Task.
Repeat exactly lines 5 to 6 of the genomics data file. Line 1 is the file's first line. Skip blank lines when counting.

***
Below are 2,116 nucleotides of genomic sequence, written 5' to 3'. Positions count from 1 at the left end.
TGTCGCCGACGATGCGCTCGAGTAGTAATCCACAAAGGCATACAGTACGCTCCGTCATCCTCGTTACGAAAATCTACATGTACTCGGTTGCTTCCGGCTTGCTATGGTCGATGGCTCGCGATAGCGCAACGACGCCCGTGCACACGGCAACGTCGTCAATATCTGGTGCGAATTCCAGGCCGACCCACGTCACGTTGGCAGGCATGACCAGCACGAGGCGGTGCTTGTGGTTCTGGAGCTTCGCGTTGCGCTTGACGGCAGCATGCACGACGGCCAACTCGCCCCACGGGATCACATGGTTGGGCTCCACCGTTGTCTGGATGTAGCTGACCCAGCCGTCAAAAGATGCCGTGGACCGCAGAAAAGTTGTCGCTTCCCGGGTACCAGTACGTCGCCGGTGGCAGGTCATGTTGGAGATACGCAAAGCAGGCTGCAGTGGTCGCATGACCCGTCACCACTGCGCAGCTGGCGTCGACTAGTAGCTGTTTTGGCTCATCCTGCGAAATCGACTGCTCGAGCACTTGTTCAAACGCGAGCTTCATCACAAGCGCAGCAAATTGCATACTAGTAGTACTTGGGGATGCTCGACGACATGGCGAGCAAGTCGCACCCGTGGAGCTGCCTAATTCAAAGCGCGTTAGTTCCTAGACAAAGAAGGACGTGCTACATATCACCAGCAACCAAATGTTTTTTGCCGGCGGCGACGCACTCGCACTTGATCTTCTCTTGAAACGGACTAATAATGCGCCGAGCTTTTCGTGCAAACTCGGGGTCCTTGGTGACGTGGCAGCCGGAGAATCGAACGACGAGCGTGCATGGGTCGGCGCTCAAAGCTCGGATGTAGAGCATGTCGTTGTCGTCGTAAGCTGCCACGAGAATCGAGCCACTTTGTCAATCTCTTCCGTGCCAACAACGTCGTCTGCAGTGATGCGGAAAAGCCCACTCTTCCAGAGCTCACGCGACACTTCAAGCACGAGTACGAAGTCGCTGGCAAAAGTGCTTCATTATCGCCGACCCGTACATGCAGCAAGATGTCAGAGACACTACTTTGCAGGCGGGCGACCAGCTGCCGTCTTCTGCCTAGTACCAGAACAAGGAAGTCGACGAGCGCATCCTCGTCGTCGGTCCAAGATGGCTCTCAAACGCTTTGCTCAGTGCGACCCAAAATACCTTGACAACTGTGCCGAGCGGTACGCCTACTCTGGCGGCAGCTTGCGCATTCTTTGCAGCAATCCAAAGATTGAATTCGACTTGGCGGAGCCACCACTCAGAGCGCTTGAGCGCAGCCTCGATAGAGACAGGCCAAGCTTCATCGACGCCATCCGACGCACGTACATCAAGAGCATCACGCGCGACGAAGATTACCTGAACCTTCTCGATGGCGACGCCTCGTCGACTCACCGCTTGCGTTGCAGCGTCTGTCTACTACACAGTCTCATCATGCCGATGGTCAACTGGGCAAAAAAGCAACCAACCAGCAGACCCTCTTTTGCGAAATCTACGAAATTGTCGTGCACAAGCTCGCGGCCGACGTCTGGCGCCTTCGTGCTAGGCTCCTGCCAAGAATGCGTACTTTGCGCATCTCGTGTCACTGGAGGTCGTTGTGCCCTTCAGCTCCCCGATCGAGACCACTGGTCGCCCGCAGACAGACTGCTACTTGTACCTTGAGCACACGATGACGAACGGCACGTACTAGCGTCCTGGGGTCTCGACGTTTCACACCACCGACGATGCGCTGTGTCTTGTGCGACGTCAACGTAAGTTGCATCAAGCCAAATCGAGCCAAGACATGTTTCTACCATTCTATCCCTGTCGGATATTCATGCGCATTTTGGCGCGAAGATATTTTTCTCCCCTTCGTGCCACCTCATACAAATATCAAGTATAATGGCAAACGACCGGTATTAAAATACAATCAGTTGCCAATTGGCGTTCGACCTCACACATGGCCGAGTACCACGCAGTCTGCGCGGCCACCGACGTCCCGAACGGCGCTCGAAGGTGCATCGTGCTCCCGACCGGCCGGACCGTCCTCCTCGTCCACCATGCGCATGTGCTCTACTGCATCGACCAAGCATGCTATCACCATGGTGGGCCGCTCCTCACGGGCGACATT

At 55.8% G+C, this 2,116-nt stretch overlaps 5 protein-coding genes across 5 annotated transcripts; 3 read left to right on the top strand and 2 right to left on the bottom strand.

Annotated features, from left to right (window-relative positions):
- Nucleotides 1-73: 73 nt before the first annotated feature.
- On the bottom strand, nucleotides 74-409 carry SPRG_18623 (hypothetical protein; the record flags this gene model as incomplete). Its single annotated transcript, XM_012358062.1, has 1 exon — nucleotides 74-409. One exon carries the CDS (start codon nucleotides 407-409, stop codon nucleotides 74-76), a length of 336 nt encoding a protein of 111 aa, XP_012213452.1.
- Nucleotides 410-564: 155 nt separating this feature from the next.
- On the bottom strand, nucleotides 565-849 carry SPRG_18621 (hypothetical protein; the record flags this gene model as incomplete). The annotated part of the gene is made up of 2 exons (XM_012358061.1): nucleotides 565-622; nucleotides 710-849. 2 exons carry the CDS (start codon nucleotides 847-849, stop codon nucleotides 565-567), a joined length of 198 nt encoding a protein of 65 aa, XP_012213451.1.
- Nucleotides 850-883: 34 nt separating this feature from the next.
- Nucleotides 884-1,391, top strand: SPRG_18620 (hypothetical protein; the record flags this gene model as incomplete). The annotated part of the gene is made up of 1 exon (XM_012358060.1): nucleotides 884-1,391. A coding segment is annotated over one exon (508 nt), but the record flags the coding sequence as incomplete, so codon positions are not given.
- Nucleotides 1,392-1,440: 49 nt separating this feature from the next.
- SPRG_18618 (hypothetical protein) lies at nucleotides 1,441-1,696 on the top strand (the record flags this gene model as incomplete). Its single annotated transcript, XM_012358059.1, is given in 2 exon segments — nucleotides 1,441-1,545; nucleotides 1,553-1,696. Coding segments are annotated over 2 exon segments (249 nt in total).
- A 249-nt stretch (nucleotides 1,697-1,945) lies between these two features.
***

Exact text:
- Nucleotides 1-73: 73 nt before the first annotated feature.
- On the bottom strand, nucleotides 74-409 carry SPRG_18623 (hypothetical protein; the record flags this gene model as incomplete). Its single annotated transcript, XM_012358062.1, has 1 exon — nucleotides 74-409. One exon carries the CDS (start codon nucleotides 407-409, stop codon nucleotides 74-76), a length of 336 nt encoding a protein of 111 aa, XP_012213452.1.